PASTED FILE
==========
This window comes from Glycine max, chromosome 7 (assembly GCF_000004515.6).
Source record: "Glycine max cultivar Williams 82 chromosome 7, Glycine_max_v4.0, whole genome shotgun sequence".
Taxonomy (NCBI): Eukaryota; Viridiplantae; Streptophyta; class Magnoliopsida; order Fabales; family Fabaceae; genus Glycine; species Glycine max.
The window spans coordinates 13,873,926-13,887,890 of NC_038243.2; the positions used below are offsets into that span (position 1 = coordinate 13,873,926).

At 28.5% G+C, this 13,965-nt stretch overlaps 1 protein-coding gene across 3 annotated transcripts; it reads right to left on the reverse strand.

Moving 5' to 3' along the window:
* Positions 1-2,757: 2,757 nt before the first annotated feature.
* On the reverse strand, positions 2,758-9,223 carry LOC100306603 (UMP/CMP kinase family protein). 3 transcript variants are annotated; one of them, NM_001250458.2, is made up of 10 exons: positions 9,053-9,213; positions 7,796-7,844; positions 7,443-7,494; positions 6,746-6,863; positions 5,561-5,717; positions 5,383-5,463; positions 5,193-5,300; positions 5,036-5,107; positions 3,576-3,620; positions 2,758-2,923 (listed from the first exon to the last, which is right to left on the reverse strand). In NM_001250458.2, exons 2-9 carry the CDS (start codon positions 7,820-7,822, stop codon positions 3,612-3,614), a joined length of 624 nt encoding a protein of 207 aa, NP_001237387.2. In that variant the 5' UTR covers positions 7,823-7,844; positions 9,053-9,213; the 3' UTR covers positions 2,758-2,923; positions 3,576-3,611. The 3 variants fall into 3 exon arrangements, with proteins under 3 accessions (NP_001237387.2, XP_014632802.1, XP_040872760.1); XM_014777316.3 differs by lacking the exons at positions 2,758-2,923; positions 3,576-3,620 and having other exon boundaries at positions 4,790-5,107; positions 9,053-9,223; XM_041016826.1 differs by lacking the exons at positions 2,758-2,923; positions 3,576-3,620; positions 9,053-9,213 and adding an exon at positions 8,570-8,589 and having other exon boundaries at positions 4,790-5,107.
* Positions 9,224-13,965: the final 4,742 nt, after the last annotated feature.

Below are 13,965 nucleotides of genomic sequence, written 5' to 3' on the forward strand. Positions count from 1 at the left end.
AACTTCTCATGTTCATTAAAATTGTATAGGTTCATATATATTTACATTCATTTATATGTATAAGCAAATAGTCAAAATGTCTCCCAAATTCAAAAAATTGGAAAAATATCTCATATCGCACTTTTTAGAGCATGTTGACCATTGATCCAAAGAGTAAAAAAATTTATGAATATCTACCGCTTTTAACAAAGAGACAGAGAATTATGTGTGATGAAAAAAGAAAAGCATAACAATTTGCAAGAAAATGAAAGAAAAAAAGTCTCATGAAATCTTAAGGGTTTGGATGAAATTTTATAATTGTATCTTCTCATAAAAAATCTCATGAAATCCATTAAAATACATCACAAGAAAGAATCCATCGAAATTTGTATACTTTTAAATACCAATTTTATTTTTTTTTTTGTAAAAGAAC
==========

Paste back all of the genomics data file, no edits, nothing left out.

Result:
This window comes from Glycine max, chromosome 7 (assembly GCF_000004515.6).
Source record: "Glycine max cultivar Williams 82 chromosome 7, Glycine_max_v4.0, whole genome shotgun sequence".
Taxonomy (NCBI): Eukaryota; Viridiplantae; Streptophyta; class Magnoliopsida; order Fabales; family Fabaceae; genus Glycine; species Glycine max.
The window spans coordinates 13,873,926-13,887,890 of NC_038243.2; the positions used below are offsets into that span (position 1 = coordinate 13,873,926).

At 28.5% G+C, this 13,965-nt stretch overlaps 1 protein-coding gene across 3 annotated transcripts; it reads right to left on the reverse strand.

Moving 5' to 3' along the window:
* Positions 1-2,757: 2,757 nt before the first annotated feature.
* On the reverse strand, positions 2,758-9,223 carry LOC100306603 (UMP/CMP kinase family protein). 3 transcript variants are annotated; one of them, NM_001250458.2, is made up of 10 exons: positions 9,053-9,213; positions 7,796-7,844; positions 7,443-7,494; positions 6,746-6,863; positions 5,561-5,717; positions 5,383-5,463; positions 5,193-5,300; positions 5,036-5,107; positions 3,576-3,620; positions 2,758-2,923 (listed from the first exon to the last, which is right to left on the reverse strand). In NM_001250458.2, exons 2-9 carry the CDS (start codon positions 7,820-7,822, stop codon positions 3,612-3,614), a joined length of 624 nt encoding a protein of 207 aa, NP_001237387.2. In that variant the 5' UTR covers positions 7,823-7,844; positions 9,053-9,213; the 3' UTR covers positions 2,758-2,923; positions 3,576-3,611. The 3 variants fall into 3 exon arrangements, with proteins under 3 accessions (NP_001237387.2, XP_014632802.1, XP_040872760.1); XM_014777316.3 differs by lacking the exons at positions 2,758-2,923; positions 3,576-3,620 and having other exon boundaries at positions 4,790-5,107; positions 9,053-9,223; XM_041016826.1 differs by lacking the exons at positions 2,758-2,923; positions 3,576-3,620; positions 9,053-9,213 and adding an exon at positions 8,570-8,589 and having other exon boundaries at positions 4,790-5,107.
* Positions 9,224-13,965: the final 4,742 nt, after the last annotated feature.

Below are 13,965 nucleotides of genomic sequence, written 5' to 3' on the forward strand. Positions count from 1 at the left end.
AACTTCTCATGTTCATTAAAATTGTATAGGTTCATATATATTTACATTCATTTATATGTATAAGCAAATAGTCAAAATGTCTCCCAAATTCAAAAAATTGGAAAAATATCTCATATCGCACTTTTTAGAGCATGTTGACCATTGATCCAAAGAGTAAAAAAATTTATGAATATCTACCGCTTTTAACAAAGAGACAGAGAATTATGTGTGATGAAAAAAGAAAAGCATAACAATTTGCAAGAAAATGAAAGAAAAAAAGTCTCATGAAATCTTAAGGGTTTGGATGAAATTTTATAATTGTATCTTCTCATAAAAAATCTCATGAAATCCATTAAAATACATCACAAGAAAGAATCCATCGAAATTTGTATACTTTTAAATACCAATTTTATTTTTTTTTTTGTAAAAGAAC